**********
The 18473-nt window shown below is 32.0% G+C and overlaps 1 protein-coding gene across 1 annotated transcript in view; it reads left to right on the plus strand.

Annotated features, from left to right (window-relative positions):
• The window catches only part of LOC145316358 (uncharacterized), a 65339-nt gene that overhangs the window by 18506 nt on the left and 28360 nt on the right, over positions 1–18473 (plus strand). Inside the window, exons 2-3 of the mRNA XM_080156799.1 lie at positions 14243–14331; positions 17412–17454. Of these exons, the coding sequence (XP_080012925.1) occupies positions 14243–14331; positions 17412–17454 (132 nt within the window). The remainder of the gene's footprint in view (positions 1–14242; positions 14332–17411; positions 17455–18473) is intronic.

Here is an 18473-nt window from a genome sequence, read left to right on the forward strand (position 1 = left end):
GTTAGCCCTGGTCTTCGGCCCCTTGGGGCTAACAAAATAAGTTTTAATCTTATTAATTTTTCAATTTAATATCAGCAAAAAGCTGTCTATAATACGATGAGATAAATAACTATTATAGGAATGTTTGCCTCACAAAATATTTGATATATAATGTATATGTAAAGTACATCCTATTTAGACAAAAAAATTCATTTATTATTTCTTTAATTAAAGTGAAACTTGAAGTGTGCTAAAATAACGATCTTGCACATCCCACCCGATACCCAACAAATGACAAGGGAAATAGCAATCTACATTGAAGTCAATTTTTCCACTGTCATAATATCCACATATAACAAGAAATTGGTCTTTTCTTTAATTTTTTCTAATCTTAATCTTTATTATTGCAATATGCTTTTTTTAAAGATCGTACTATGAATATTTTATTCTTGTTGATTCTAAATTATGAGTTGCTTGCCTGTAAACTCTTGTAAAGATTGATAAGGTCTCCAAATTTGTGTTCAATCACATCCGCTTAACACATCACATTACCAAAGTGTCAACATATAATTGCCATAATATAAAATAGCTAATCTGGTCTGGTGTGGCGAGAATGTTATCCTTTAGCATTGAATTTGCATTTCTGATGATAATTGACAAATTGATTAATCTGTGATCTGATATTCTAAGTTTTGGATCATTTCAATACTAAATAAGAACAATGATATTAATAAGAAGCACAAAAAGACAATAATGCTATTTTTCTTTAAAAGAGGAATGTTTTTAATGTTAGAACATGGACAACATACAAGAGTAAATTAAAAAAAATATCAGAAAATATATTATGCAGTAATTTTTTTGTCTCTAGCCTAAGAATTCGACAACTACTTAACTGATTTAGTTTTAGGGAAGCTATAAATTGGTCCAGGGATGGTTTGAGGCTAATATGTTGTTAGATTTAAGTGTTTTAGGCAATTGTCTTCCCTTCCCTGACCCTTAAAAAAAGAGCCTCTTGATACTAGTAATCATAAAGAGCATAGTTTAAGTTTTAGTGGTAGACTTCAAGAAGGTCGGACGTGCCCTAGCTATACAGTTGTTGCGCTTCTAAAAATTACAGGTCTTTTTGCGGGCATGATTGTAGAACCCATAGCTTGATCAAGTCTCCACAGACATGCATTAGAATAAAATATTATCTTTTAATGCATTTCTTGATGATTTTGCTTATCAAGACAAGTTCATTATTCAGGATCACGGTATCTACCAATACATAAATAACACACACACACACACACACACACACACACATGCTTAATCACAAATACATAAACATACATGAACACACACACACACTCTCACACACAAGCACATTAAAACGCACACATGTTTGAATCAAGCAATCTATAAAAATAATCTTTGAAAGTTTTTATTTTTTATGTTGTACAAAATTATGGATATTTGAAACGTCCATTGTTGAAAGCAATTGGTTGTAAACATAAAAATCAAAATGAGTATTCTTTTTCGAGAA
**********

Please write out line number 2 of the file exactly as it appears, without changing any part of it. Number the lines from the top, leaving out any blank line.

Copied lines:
Annotated features, from left to right (window-relative positions):